Tech news roundup for February 19

Image: Wake Forest Institute for Regenerative Medicine

Image: Wake Forest Institute for Regenerative Medicine

3D bioprinter make ears, muscle, and bone tissue
Using living cells and “plastic-like materials,” scientists have now made ears, bone, and muscles. They’ve tried in the past, but the living cells haven’t survived the printing process. This time, the printed tissues were successfully implanted under the skin of mice and rats and good things happened. Proper cartilage tissue, nerves, and blood vessel systems formed appropriately, depending on the type of implant. Very cool.

Lens-less camera is almost completely flat—and flexible
It’s kind of a modern take on the pinhole camera—only rather than a single hole in the front, it has millions. The highly perforated piece of plastic is then placed over a semiconductor that’s sensitive to light. A computer can then separate all of those images and combine them into one. Check it out:

Instagram rolling out two-factor authentication
The very popular social network (400 million users!) has, at last, introduced two-factor authentication. According to TechCrunch, Instagram’s tool lets users verify a phone number—and if someone tries to log in with your email or password, you’ll be texted an authentication code that must be entered to gain access. It sounds like the feature is just in test mode for now, but it likely to be an option for everyone soon.

Apple and the U.S. government in a standoff over security
Apple’s iOS only allows 10 attempts to guess a passcode and unlock the phone—at the 11th, the phone auto erases. Apple has been asked to remove this erase function of a phone owned by one the San Bernadino shooters—that way the government has unlimited attempts to unlock it. The government wants a few more things too (Bloomberg has details and a nice infographic), but that’s the gist of it. Apple’s CEO has said it won’t comply with the order and the tension between security and privacy is at an all-time high. Apple has until February 26 to respond in court.

It was the Toy Industry Association’s annual Toy Fair this week, so there’s some fun toy tech to discuss:

thing makerMattel unveils ThingMaker 3D printer for kids
Just in time for Christmas, Mattel’s rebooted ThingMaker will be available for $299 this fall (you can preorder now on Amazon though). Originally a system for making Creepy Crawlers in the 1960s, the ThingMaker will now let kids make any toy they’d like (well, within reason) with some patience—Fortune reports that some figures can take up to 10 hours to print.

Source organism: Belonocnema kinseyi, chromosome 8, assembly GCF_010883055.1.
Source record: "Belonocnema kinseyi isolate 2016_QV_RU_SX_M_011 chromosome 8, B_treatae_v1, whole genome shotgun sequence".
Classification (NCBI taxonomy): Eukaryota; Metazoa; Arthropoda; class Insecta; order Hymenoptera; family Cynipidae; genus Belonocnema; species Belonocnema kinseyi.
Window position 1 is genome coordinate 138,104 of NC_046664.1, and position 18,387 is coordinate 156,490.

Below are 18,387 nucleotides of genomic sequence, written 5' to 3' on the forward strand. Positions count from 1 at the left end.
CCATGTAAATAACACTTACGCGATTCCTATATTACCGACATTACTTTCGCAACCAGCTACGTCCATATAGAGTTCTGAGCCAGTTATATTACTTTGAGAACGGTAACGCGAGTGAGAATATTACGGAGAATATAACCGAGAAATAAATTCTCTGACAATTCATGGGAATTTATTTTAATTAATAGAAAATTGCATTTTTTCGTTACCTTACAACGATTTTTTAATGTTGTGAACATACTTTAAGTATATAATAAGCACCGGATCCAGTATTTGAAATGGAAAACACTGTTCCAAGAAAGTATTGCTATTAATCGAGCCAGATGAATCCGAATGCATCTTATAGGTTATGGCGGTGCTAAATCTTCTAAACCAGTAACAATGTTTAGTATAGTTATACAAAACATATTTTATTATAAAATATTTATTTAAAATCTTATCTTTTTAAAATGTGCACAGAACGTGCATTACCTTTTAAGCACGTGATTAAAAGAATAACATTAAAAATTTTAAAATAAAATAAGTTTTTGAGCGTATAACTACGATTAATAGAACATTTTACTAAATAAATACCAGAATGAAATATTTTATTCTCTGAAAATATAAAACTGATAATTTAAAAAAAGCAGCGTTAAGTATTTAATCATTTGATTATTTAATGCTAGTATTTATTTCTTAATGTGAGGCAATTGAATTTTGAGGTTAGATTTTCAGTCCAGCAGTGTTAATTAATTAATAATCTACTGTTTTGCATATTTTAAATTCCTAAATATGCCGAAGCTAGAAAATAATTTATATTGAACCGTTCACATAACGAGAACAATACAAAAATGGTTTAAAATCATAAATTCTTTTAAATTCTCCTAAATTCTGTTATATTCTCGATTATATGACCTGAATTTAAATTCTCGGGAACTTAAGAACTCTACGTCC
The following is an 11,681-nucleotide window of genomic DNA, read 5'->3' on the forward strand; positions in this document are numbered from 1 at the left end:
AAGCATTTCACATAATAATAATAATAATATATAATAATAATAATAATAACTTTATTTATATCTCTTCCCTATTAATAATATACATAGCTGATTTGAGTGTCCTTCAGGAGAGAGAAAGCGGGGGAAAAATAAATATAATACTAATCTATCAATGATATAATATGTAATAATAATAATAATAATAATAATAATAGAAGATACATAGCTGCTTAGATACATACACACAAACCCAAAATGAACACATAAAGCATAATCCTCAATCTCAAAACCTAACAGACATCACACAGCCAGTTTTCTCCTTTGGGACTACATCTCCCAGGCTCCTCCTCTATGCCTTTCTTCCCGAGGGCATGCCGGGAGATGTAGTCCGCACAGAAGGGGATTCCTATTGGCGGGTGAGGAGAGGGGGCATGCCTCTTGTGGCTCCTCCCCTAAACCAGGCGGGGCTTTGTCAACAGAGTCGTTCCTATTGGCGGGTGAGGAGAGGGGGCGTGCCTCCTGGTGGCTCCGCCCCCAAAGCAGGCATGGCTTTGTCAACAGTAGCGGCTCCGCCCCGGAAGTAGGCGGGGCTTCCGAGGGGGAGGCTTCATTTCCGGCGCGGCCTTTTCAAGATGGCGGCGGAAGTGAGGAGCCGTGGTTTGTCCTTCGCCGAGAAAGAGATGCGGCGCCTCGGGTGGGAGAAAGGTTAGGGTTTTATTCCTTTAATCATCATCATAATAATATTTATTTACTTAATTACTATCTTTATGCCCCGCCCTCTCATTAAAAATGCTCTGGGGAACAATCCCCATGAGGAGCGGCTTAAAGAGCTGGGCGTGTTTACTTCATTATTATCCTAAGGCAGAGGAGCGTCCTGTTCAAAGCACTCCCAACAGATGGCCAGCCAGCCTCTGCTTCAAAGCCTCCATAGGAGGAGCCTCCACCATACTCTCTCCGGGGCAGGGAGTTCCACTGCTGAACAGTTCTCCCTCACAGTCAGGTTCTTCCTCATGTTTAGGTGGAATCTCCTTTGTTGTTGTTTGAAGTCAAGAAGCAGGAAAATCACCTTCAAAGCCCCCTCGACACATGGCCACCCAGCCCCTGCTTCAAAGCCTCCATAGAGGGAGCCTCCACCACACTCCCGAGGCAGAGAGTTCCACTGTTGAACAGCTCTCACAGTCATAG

Even Monopoly is going cashless
Forget having a “banker” hand out $1,500 to every player at the start of the game—Monopoly is going cashless! With their Monopoly Ultimate Banking Game, every player gets a bank card which is then scanned on a handheld “banking unit” to may payments. Check out Mashable’s Vine showing it in action:

The game will be available for the holidays and will retail for $24.99

sefoywybqcrgn0aesr5qNew Star Wars Legos
There was a collective “squee!” across the land by all fanboys and fangirls this week as Lego finally unveiled a new batch of Star Wars Lego sets, including the huge and awesome looking Hoth playset. For a peek at all the new stuff, CNET has a good roundup and lots of photos.

Now THIS is the droid you’re looking for
Spin Master teased their own remote BB-8 that stands 16” tall AND TAKES VOICE COMMANDS. OMG I want one so bad. You can’t get until the fall (jerks!) and it’s going to retail for around $180, but Toyland reports that it will come to you when you call, has sounds just like the movie, and has a “Follow Me” mode where BB-8 will roll next to you like a loyal puppy. Shut up and take my money.

BB-8 by Spin Master
 

 

About Missy Kellor

Missy works on the Corporate Communications team and reports stories to TDS employees and customers. This is right up her alley because she’s an extrovert and also a big fan of research (really, she’ll look up just about anything that strikes her interest). Missy is a native of Madison, Wis. with an undergraduate in Anthropology and a master’s degree in Life Sciences Journalism from the University of Wisconsin-Madison. Her interest in the Internet as a mass media shaped her work towards a PhD in Journalism and Mass Communications. She’s also worked as an editorial assistant, copywriter, and production artist. In her off hours, Missy is a crafter, Pinterest addict, reader, wife, and mom of two kids. You can find Missy on G+ and on Twitter.

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